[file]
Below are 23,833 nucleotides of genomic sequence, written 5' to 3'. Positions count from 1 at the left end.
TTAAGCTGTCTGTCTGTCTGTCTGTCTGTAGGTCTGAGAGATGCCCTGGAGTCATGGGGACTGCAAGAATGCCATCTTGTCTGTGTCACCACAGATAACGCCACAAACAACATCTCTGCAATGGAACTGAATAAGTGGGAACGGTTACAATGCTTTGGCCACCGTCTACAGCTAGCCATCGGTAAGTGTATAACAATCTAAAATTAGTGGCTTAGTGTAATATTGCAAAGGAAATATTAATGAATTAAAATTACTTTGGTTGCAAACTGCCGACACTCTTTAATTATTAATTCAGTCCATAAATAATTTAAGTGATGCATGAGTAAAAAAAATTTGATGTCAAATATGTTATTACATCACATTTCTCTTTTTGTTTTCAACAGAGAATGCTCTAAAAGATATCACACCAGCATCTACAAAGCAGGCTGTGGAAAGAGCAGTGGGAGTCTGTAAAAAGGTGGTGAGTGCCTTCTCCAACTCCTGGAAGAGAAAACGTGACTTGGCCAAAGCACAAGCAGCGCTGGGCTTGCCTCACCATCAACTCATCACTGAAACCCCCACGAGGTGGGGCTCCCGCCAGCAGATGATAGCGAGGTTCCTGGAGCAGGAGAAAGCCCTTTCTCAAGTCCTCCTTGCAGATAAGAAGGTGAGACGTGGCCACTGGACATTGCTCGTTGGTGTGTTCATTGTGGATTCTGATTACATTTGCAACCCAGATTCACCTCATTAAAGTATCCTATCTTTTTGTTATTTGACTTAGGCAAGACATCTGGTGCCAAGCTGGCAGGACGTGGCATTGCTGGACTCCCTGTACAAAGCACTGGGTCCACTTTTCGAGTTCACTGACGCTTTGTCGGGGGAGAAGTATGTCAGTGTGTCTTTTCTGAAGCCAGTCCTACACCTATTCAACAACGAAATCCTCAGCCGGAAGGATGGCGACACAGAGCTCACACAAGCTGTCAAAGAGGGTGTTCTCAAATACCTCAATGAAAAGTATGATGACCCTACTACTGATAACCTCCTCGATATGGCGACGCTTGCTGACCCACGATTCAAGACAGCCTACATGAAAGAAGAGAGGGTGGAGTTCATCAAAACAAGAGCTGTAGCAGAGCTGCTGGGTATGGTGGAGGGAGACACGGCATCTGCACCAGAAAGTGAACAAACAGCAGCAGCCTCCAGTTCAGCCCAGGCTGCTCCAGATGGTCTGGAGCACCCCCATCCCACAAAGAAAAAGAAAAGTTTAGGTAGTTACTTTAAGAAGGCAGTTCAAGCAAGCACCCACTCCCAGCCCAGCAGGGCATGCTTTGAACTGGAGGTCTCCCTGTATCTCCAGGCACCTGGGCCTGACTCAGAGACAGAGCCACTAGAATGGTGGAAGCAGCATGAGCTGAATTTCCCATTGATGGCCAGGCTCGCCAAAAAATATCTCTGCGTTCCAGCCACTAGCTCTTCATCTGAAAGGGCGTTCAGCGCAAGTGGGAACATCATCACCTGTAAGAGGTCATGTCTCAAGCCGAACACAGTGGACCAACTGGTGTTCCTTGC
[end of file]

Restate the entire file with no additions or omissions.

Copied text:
Below are 23,833 nucleotides of genomic sequence, written 5' to 3'. Positions count from 1 at the left end.
TTAAGCTGTCTGTCTGTCTGTCTGTCTGTAGGTCTGAGAGATGCCCTGGAGTCATGGGGACTGCAAGAATGCCATCTTGTCTGTGTCACCACAGATAACGCCACAAACAACATCTCTGCAATGGAACTGAATAAGTGGGAACGGTTACAATGCTTTGGCCACCGTCTACAGCTAGCCATCGGTAAGTGTATAACAATCTAAAATTAGTGGCTTAGTGTAATATTGCAAAGGAAATATTAATGAATTAAAATTACTTTGGTTGCAAACTGCCGACACTCTTTAATTATTAATTCAGTCCATAAATAATTTAAGTGATGCATGAGTAAAAAAAATTTGATGTCAAATATGTTATTACATCACATTTCTCTTTTTGTTTTCAACAGAGAATGCTCTAAAAGATATCACACCAGCATCTACAAAGCAGGCTGTGGAAAGAGCAGTGGGAGTCTGTAAAAAGGTGGTGAGTGCCTTCTCCAACTCCTGGAAGAGAAAACGTGACTTGGCCAAAGCACAAGCAGCGCTGGGCTTGCCTCACCATCAACTCATCACTGAAACCCCCACGAGGTGGGGCTCCCGCCAGCAGATGATAGCGAGGTTCCTGGAGCAGGAGAAAGCCCTTTCTCAAGTCCTCCTTGCAGATAAGAAGGTGAGACGTGGCCACTGGACATTGCTCGTTGGTGTGTTCATTGTGGATTCTGATTACATTTGCAACCCAGATTCACCTCATTAAAGTATCCTATCTTTTTGTTATTTGACTTAGGCAAGACATCTGGTGCCAAGCTGGCAGGACGTGGCATTGCTGGACTCCCTGTACAAAGCACTGGGTCCACTTTTCGAGTTCACTGACGCTTTGTCGGGGGAGAAGTATGTCAGTGTGTCTTTTCTGAAGCCAGTCCTACACCTATTCAACAACGAAATCCTCAGCCGGAAGGATGGCGACACAGAGCTCACACAAGCTGTCAAAGAGGGTGTTCTCAAATACCTCAATGAAAAGTATGATGACCCTACTACTGATAACCTCCTCGATATGGCGACGCTTGCTGACCCACGATTCAAGACAGCCTACATGAAAGAAGAGAGGGTGGAGTTCATCAAAACAAGAGCTGTAGCAGAGCTGCTGGGTATGGTGGAGGGAGACACGGCATCTGCACCAGAAAGTGAACAAACAGCAGCAGCCTCCAGTTCAGCCCAGGCTGCTCCAGATGGTCTGGAGCACCCCCATCCCACAAAGAAAAAGAAAAGTTTAGGTAGTTACTTTAAGAAGGCAGTTCAAGCAAGCACCCACTCCCAGCCCAGCAGGGCATGCTTTGAACTGGAGGTCTCCCTGTATCTCCAGGCACCTGGGCCTGACTCAGAGACAGAGCCACTAGAATGGTGGAAGCAGCATGAGCTGAATTTCCCATTGATGGCCAGGCTCGCCAAAAAATATCTCTGCGTTCCAGCCACTAGCTCTTCATCTGAAAGGGCGTTCAGCGCAAGTGGGAACATCATCACCTGTAAGAGGTCATGTCTCAAGCCGAACACAGTGGACCAACTGGTGTTCCTTGC